I recently came across a discussion on LinkedIn that posed the question: “‘liking’ your own posts: acceptable behavior or not?” And what an interesting query! I’ve often wondered the same thing: what benefits are there to “liking” self-generated (SG) posts and is it tacky or ill-perceived in the eyes of the public? To gauge the sentiment surrounding this concern, I polled members of the Marketing Team at Blytheco and received some interesting responses. While most thought it was self-serving and even tawdry, some did believe that it was okay to like a self-generated post in order to encourage others to like it. None however, believed it was equal to spam or had the ability to completely destroy a company’s image – a concern that many brought up in the LinkedIn discussion.
Perhaps the most interesting response came from the boss man at Blytheco, company CEO, Stephen Blythe. Many in the original LinkedIn discussion were equating liking SG posts to dishonest self-promotion. This idea didn’t sit well with him, and I must say I feel the same way. Blythe relates liking [SG] posts as dishonest self-promotion to product placement in traditional media. He asks the question, “do you really believe actors and other celebrities are going home to use the products that they are paid to promote?” He’s probably right: what are the chances that the Apple MacBook ubiquitously used by Carrie Bradshaw is truly the property of Sarah Jessica Parker or that the $35 million a year-earning Beyonce Knowles really uses that $8 per box L’Oreal hair-color? If anything, this type of marketing is dishonest and misleading, but such is the accepted method in the world of consumer products.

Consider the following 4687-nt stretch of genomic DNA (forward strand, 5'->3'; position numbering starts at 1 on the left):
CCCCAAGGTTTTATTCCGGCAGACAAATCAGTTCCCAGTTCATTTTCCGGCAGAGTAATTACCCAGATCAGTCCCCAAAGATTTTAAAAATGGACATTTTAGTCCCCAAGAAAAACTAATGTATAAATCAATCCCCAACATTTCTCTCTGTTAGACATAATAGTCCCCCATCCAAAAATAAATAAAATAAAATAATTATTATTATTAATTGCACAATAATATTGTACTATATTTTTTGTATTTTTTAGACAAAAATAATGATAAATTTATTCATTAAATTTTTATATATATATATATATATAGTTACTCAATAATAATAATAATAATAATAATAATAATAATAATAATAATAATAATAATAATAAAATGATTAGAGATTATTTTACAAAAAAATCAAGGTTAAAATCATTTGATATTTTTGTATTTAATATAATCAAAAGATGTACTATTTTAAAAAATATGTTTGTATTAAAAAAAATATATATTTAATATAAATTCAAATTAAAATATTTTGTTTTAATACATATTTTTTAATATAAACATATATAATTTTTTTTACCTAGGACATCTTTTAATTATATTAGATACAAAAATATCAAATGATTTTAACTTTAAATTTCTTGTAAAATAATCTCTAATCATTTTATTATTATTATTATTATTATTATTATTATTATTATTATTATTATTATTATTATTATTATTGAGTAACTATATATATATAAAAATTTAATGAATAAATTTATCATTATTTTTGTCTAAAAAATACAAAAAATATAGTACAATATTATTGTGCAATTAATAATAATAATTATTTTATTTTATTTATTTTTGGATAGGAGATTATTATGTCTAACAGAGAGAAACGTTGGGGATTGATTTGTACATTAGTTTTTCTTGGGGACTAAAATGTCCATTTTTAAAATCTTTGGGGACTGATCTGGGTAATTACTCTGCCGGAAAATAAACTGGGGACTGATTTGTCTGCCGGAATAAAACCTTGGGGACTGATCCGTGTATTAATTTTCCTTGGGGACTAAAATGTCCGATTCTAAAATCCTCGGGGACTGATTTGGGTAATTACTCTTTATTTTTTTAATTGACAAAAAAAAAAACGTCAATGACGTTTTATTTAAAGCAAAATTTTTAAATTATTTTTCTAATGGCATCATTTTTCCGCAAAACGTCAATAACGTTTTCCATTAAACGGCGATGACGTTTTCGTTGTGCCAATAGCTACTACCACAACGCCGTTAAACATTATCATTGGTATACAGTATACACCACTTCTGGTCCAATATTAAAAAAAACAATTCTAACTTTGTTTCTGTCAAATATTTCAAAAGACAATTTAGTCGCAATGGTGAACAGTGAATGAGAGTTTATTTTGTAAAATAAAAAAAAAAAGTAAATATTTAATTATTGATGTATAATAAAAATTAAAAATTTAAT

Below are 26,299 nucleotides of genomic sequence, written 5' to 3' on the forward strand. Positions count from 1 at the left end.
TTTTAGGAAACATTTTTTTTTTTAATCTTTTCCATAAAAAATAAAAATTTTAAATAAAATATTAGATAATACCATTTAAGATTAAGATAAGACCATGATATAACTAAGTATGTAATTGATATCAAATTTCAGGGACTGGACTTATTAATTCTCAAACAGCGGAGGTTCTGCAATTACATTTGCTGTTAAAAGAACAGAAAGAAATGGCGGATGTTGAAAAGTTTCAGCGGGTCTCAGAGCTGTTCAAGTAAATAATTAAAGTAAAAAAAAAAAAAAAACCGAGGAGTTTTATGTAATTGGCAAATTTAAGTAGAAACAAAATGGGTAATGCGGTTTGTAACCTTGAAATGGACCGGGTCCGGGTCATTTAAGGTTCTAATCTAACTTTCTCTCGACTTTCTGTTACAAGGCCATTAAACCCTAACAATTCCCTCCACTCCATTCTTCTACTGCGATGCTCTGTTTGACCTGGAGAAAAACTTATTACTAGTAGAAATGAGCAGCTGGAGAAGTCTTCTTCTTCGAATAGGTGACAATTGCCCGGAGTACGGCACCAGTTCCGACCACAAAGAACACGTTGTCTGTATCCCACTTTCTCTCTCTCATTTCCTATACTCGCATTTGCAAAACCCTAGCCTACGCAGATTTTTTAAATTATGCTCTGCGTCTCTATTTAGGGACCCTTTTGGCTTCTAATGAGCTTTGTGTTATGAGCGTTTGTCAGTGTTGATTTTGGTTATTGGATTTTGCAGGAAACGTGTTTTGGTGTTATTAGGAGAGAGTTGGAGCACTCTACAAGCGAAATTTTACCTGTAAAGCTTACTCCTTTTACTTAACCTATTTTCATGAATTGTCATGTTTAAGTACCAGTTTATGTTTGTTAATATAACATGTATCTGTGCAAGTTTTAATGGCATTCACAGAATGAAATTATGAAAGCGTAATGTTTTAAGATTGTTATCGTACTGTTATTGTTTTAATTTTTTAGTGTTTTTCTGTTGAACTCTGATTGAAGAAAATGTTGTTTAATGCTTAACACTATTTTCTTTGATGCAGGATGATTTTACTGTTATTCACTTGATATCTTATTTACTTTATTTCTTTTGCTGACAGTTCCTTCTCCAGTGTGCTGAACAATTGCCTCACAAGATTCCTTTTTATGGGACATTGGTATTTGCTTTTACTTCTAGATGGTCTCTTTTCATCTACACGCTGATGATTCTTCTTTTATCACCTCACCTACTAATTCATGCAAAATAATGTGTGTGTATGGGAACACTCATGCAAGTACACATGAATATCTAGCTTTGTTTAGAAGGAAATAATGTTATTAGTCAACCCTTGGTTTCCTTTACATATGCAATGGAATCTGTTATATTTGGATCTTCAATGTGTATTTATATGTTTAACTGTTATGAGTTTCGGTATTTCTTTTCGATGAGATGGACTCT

I’m going to go a step further even and say that there’s nothing inherently dishonest about ‘liking’ anything – whether you created it or not. In fact, the act of liking something on Facebook or LinkedIn is one of the most transparent actions you can do in social media. When something is liked, it’s shared in your news feed [depending on your settings] for everyone to see. Regardless of your settings however, when you click that like button you are establishing a continuous ongoing relationship with that post/entity. As long as you like something, people have the ability to check that post and see your indicated preference. The issue lies not in honesty or truth, but more so in credibility. If you are liking everything you’ve posted, how are consumers supposed to place confidence in your brand or future posts? It damages credibility significantly.
So, does it make sense to like something you’ve posted?
The short answer is no. It is redundant, useless, and potentially detrimental to your company’s image. It is redundant in the sense that it is already accepted that you like what you’ve posted – otherwise, why share it in the first place; useless, because it doesn’t improve SEO (it doesn’t get shared further or become more prolific); and detrimental because many may be disgruntled with the blatant self-promotion. The latter particularly applies to retweets. Sure, if you retweet your Twitter post (tweet), the ubiquity of that post is increased and SEO is improved, but how does that look to viewers?
Liking or retweeting a post is the most direct form of promotion in the Digital Age. For an entity to do this to SG content just looks bad. Advertising has changed dramatically over the past few years and has migrated significantly from repetitive commercials and tv show product placements to social marketing whereas a product or brand relies more heavily on organic promotion. There is nothing remotely organic about self-promoting an item that you’ve already promoted.